How wonderful, then, that we will meet and spend three hours together each week to take stock of the state of the world, the import of these events, the field of sustainable development, and discuss our own dreams and nightmares about the future!

I believe that if we are to pass on a world worth living in to the next generation, this network of movements for global and climate justice and an authentically sustainable future must become the biggest the world has ever seen.

And the moment is now.

The latest reports of the United Nations Intergovernmental Panel on Climate Change (IPCC) and leading climate scientists James Hansen, Alice Bows, and Kevin Anderson point toward the need for a treaty that will limit warming to 1.5 degrees Celsius or less and restore the Earth’s atmosphere to the scientifically established sustainable level of 350 parts per million of carbon dioxide (it passed the threshold of 400 ppm in May 2013 and we have added another 3 ppm since then).

Meanwhile, activist-scholar Bill McKibben notes that for an 80 percent chance to stay under a “realistic” but far riskier 2 degrees, we have to keep the total of all future greenhouse gas emissions under the equivalent of 565 gigatons of CO2, but scarily, the proven reserves of all the fossil fuel corporations and exporting countries come to 2,795 gigatons. This means that 80 percent of these reserves – by some estimates, worth as much as $27 trillion – have to be kept in the ground somehow and never extracted and burned.

The annual United Nations climate summits, known as the COPs (for Conference of the Parties), followed by a number denoting the year (the first, in 1995 was COP1) have been trying to negotiate such a treaty for almost twenty years now, and have set themselves the deadline of the COP21 in Paris in December 2015, to achieve it. But the international climate negotiations process is at an impasse, as the dominant parties to the climate negotiations continue to advance 3 positions completely at odds with each other and with what science requires, suggesting that humanity is on a collision course with nature that it cannot win.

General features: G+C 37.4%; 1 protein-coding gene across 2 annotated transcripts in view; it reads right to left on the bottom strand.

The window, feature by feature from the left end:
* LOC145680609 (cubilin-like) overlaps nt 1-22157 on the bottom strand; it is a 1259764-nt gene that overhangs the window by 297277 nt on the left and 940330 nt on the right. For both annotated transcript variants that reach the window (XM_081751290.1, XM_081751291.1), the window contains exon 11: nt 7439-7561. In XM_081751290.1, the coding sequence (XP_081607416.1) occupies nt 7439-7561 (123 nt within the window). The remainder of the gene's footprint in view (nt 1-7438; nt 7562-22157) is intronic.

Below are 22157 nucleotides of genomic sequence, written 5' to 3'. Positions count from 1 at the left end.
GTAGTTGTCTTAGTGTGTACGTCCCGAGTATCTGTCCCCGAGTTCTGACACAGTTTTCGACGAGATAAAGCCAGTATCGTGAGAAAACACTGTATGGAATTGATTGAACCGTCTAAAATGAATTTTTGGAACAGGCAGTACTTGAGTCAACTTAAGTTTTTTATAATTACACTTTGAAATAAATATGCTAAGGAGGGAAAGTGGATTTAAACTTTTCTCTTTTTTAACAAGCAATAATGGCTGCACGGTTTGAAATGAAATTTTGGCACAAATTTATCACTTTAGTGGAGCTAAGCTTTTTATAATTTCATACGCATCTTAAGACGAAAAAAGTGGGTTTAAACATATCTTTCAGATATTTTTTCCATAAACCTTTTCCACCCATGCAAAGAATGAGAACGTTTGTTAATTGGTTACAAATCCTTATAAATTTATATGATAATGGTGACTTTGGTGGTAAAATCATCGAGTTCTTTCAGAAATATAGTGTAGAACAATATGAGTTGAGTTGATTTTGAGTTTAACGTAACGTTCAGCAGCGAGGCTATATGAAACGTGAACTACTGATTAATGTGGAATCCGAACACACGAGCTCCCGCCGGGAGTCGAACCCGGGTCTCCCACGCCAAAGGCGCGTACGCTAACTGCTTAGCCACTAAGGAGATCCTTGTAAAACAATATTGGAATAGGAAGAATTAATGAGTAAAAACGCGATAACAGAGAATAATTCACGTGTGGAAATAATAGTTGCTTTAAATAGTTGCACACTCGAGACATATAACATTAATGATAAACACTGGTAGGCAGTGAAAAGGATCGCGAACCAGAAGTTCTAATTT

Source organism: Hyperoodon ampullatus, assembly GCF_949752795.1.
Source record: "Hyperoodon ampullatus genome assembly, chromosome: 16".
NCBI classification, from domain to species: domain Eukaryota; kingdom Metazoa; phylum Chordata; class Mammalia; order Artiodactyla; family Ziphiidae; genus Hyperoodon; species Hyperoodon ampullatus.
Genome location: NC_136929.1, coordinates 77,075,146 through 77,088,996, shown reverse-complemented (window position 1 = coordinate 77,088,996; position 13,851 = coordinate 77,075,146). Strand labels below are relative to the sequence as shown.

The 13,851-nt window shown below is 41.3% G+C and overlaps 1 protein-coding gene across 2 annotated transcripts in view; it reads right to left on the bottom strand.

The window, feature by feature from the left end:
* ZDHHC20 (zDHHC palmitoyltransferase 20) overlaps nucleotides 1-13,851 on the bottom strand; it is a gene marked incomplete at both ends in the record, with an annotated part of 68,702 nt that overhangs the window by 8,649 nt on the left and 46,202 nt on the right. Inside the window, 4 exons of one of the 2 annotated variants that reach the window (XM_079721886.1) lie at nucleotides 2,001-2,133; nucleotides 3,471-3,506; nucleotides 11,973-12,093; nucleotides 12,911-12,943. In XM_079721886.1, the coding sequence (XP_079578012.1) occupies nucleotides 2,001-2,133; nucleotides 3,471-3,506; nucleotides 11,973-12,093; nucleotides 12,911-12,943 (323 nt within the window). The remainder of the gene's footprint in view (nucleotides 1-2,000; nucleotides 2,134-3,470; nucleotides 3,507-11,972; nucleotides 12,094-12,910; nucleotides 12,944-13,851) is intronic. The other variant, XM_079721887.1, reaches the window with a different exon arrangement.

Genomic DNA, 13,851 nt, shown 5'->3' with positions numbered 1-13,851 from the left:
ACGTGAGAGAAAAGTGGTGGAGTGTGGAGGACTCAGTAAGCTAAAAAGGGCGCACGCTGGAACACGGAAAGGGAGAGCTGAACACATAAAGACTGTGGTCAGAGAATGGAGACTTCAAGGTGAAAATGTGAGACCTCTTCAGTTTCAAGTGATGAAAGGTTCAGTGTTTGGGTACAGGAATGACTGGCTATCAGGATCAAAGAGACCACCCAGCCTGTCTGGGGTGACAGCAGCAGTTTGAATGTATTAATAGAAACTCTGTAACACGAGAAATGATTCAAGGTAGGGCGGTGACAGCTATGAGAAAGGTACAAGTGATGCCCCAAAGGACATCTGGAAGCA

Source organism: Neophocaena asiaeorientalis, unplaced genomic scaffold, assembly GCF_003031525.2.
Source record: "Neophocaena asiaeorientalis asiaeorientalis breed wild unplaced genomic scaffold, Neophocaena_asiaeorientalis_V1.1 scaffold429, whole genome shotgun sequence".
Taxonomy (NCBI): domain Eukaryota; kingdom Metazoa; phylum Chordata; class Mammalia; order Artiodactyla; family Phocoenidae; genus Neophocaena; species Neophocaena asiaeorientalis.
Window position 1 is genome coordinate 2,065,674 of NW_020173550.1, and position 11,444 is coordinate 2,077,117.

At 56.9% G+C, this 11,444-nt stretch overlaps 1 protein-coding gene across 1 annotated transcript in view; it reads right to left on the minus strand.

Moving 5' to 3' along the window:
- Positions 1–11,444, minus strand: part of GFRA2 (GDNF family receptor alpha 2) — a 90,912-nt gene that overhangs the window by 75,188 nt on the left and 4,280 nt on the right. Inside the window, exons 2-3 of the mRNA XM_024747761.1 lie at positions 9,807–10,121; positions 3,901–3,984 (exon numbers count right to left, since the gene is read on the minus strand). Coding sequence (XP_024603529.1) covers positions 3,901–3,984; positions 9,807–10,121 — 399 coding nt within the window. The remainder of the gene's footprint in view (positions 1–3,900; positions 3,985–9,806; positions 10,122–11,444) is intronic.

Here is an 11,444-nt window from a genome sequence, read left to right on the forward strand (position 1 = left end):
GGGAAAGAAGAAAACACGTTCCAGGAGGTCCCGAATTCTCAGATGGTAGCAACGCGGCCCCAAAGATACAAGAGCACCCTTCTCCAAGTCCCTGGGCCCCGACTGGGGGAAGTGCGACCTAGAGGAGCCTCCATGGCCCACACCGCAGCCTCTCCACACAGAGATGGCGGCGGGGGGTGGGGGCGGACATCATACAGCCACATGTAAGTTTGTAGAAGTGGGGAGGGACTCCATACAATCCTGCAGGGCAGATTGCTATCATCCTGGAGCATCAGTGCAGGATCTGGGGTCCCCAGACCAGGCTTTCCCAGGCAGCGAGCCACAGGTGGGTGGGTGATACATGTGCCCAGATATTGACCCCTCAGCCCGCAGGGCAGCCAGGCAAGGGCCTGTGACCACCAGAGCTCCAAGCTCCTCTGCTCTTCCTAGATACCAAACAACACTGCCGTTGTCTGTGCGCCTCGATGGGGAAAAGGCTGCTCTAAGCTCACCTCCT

Perhaps more importantly, on the side of hope, since 2007, or even earlier, a promising global climate justice movement has emerged behind the slogan “System change, not climate change!” making demands for a socially just, scientifically appropriate, and legally binding climate treaty. To get such a treaty, governments who do not want to vote for it, or whose short-term interests and economic elites are not served by signing, will need to be persuaded, or more probably, forced to do so by their own civil societies and Earth citizens everywhere.

The purpose of this course, then, is to explore the diverse meanings and impacts of the concept and practice of the term “sustainable development” as used by scholars, social movement organizations, communities, and activists to imagine and create a sustainable, equitable, democratic world for future generations.

United Nations Sustainable Development Knowledge Platform